Blood Clot Risk Higher From COVID-19 Than After Vaccination: Study
The researchers looked into rates of thromboembolic events – blood clots – and thrombocytopenia.
The study which was conducted by a team of researchers at the University of Oxford was published in the British Medical Journal (BMJ) on Friday.
The researchers analysed the data from over 29 million people who had received their first dose of either the Oxford-AstraZeneca vaccine or the Pfizer-BioNTech vaccine.
They used data collected from across England between 1 December, 2020 and 24 April, 2021.
What the Researchers Looked At
The researchers compared rates of adverse events after vaccination with rates of the same events after a positive SARS-CoV-2 test result.
They looked into rates of thromboembolic events – blood clots – and thrombocytopenia, a condition with low platelet counts following COVID-19 vaccination.
In addition to thrombocytopenia and blood clots, the researchers also looked at certain other risks, including CVST (blood clots in the brain) and ischaemic stroke (a blood clot or blockage that cuts off the blood supply to the brain), according to The Guardian.
What They Found
The researchers concluded that for both these vaccines, for short time intervals after the first does, there are increased risks of some blood-related adverse events leading to hospitalisation or death.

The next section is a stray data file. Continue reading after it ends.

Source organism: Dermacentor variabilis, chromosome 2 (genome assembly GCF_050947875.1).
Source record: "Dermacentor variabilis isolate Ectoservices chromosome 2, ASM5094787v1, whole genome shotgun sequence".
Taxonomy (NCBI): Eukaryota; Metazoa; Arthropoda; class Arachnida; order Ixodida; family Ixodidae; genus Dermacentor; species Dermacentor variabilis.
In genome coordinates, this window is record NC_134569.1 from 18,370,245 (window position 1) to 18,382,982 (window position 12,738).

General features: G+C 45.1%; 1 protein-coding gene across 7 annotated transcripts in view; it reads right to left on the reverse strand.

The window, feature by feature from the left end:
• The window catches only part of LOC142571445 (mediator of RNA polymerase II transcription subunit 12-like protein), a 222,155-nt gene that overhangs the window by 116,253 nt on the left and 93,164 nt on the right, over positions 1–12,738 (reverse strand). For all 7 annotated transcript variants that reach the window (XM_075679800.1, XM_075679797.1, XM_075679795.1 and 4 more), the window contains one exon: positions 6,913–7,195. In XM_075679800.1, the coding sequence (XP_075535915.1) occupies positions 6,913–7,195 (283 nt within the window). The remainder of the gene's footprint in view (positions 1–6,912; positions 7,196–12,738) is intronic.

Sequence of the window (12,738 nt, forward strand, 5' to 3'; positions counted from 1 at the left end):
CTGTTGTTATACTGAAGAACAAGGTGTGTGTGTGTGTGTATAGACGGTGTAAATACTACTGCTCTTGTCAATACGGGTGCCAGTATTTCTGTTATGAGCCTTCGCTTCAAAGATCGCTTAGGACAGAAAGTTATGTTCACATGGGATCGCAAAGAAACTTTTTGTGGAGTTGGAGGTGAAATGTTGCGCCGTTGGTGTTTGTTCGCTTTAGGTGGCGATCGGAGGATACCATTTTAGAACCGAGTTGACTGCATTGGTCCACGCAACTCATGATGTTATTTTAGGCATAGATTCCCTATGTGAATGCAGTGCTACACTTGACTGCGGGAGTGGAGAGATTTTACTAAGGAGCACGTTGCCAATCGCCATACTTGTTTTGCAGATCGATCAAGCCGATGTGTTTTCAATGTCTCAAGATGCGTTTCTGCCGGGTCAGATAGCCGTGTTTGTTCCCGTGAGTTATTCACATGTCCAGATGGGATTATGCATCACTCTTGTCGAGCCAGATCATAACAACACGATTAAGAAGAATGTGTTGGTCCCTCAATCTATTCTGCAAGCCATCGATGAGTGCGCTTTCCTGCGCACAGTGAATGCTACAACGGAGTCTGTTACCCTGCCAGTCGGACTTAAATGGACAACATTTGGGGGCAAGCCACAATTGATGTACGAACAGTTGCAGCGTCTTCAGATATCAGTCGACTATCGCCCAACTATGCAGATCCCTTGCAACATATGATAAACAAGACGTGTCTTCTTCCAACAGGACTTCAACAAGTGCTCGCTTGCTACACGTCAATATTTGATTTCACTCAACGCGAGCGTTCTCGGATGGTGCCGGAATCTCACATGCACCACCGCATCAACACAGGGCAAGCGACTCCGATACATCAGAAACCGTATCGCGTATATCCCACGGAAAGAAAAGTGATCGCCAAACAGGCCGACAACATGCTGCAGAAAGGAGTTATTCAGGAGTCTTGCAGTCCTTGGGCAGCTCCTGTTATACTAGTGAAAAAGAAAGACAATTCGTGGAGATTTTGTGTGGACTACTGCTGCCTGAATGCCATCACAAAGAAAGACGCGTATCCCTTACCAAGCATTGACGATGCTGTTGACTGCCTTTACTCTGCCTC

However, they also said that the risk of these adverse events is substantially higher and for a longer period of time, following infection from COVID-19.
The data showed that 107 out of 10 million people would be hospitalised or die from low platelet counts within 28 days of receiving a first dose of the AstraZeneca vaccine. This number rose to 934 people per 10 million following a positive test for coronavirus.
For ischaemic strokes, there would be an estimated 1,699 extra cases for every 10 million people after infection, while there would be only 143 extra cases after the first Pfizer jab.
“People should be aware of these increased risks after Covid-19 vaccination and seek medical attention promptly if they develop symptoms, but also be aware that the risks are considerably higher and over longer periods of time if they become infected with Sars Cov-2," Lead author Julia Hippisley-Cox, professor of clinical epidemiology and general practice at the University of Oxford, was quoted as saying by The Guardian.
Fears over blood clots have led to the restricted use of the Oxford-AstraZeneca vaccine in a number of countries.
(With inputs from The Guardian.)
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